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That "two heads are better than one" is called "coalition growth", if I remember correctly. It predicts the world's population growth much more accurately than a simple exponential model. https://www.maa.org/press/periodicals/loci/joma/world-population-growth-background-natural-and-coalition-models
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This is a lot like the 1930s. Interest rates were extremely low, maybe 0.8% for Treasury debt, but the stock market was rising. Firms were getting more profitable, and there was a lot of technological restructuring. The indicators didn't even look that bad. In 1936, they declared the depression to be over, but it was far from it. We are in a similar situation, but we did not restructure our economy. We have low interest rates, but no stimulus to actually grow the economy. If you can tolerate risk, it is possible to make good money speculating in symbolic assets like stocks, art work, or expensive real estate. If you can't tolerate risk, you pay to keep your money in the bank. The economy is much weaker than it seems from the numbers. Incomes have not been rising, so there is no point in investing. Instead, the money flows out of the economy and into the symbolic arena.
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I think you're right. I still found it entertaining, but there is no accounting for taste. I did like the API metaphor. That's what almost killed Boeing, thinking they could break up the business into its components with clear API like contracts with their suppliers. In the real world, stuff always leaks through the API. It might work for computer services, as at Amazon, but it doesn't work everywhere.
Toggle Commented Sep 5, 2017 on Links for 09-04-17 at Economist's View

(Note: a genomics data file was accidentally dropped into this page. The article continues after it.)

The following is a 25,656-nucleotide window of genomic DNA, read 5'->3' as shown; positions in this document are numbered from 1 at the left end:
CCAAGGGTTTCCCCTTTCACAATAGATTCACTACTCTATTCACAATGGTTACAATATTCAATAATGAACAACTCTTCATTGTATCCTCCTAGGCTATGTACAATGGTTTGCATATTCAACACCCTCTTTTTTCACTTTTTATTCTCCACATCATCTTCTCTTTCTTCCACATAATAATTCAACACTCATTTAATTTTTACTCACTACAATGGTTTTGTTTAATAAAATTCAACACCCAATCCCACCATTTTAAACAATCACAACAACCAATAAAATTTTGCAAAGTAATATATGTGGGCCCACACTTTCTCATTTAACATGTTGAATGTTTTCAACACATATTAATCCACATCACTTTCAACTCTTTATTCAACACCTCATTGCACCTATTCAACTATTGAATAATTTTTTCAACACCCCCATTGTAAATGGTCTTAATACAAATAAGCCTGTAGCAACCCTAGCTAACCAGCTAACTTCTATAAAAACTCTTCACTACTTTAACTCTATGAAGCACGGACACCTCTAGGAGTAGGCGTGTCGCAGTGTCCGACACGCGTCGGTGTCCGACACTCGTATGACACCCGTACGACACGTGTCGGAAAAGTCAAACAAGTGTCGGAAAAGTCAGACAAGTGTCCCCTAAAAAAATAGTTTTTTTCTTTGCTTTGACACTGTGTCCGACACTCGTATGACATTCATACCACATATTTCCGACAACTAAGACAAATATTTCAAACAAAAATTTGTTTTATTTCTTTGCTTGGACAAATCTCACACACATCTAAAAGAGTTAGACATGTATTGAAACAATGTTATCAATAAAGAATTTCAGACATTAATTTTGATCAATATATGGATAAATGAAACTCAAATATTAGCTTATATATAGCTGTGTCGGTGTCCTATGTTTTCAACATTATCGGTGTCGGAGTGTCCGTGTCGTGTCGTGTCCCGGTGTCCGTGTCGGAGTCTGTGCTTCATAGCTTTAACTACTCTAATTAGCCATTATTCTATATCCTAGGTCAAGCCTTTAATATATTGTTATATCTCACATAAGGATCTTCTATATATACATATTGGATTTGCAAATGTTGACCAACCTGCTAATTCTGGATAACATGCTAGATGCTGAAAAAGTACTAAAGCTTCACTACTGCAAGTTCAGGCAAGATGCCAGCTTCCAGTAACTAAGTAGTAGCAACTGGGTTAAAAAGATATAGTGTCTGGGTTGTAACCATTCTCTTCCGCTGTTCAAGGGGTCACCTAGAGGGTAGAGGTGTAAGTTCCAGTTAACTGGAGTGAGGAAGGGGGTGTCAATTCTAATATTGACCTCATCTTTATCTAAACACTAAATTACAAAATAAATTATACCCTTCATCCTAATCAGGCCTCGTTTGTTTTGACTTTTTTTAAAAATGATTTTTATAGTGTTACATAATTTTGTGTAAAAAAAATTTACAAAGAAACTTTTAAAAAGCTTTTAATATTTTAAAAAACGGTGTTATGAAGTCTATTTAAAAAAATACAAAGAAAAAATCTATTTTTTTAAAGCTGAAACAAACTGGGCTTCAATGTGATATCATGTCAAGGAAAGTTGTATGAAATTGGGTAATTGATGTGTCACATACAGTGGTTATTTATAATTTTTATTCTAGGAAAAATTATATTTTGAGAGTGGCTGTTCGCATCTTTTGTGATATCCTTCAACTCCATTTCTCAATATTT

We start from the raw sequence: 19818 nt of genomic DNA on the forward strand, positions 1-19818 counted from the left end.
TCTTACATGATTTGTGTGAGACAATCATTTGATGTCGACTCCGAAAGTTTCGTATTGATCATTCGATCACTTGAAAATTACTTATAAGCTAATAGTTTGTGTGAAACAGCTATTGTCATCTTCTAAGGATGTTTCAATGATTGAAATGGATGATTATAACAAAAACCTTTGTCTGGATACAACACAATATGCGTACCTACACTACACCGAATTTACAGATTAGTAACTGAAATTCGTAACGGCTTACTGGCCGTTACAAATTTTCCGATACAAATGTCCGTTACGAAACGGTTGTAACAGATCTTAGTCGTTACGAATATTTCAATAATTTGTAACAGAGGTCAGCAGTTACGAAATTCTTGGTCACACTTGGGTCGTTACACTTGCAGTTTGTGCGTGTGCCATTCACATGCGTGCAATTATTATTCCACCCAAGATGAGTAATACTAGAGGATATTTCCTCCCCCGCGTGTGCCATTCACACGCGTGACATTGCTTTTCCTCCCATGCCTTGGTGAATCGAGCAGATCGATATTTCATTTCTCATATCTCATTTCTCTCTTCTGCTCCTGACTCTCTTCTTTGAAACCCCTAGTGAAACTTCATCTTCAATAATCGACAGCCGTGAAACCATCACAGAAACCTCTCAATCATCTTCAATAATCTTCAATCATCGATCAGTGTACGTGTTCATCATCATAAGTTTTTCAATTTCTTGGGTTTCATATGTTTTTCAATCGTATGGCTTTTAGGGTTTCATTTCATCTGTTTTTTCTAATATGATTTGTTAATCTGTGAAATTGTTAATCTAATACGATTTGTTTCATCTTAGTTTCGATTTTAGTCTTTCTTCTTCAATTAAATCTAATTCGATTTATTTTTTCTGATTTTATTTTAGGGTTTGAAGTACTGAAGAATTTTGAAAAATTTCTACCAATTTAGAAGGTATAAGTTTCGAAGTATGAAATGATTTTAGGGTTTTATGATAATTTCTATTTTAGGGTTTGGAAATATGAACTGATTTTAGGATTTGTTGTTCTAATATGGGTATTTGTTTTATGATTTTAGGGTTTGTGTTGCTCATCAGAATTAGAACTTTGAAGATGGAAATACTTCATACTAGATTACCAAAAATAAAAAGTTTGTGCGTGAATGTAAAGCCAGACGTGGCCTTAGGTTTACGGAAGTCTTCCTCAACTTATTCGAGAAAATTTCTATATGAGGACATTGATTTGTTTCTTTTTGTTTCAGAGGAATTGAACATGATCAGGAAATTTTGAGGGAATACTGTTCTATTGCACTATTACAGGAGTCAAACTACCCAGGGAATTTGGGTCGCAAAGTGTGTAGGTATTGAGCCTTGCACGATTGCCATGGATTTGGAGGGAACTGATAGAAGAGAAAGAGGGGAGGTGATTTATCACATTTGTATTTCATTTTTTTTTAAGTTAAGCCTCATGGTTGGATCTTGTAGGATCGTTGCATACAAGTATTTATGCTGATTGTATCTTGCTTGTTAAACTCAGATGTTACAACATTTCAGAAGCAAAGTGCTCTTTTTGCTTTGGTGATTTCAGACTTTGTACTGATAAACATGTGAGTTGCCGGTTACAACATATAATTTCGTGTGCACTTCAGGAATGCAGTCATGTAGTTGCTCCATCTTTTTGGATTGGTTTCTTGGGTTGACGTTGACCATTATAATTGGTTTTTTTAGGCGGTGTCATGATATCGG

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The gig economy has definitely redefined the labor market, but it is just an extension of the ongoing elimination of employees in exchange for "consultants". I recently read a post on "premium mediocre" at Ribbon Farm, but the most fascinating thing in the whole post was the diagram of the workforce pyramid near the top. The pyramid runs: - orange void of mount doom - too big to fail - crypto bourgeoisie - premium mediocre - APIs - Bernie Precariat | AIs | MAGA Precariat - here be robots It's quite insightful. An API is an application programming interface. The precariats and AIs are those who perform the services contracted for by smart phone apps. It's a good way to describe the dividing line, enforced in part by software implementation, not contract law or evil mustache twirling villains. The crypto bourgeoisie have real jobs with benefits. The author and so many of his friends are in the premium mediocre range without real jobs and, at best, hoping for their share of goodies at Panera, or as the post put it, the best bottle of wine at Olive Garden. The real premium stuff will remain beyond their reach save for a spell of luck, either that or bitcoin. https://www.ribbonfarm.com/2017/08/17/the-premium-mediocre-life-of-maya-millennial/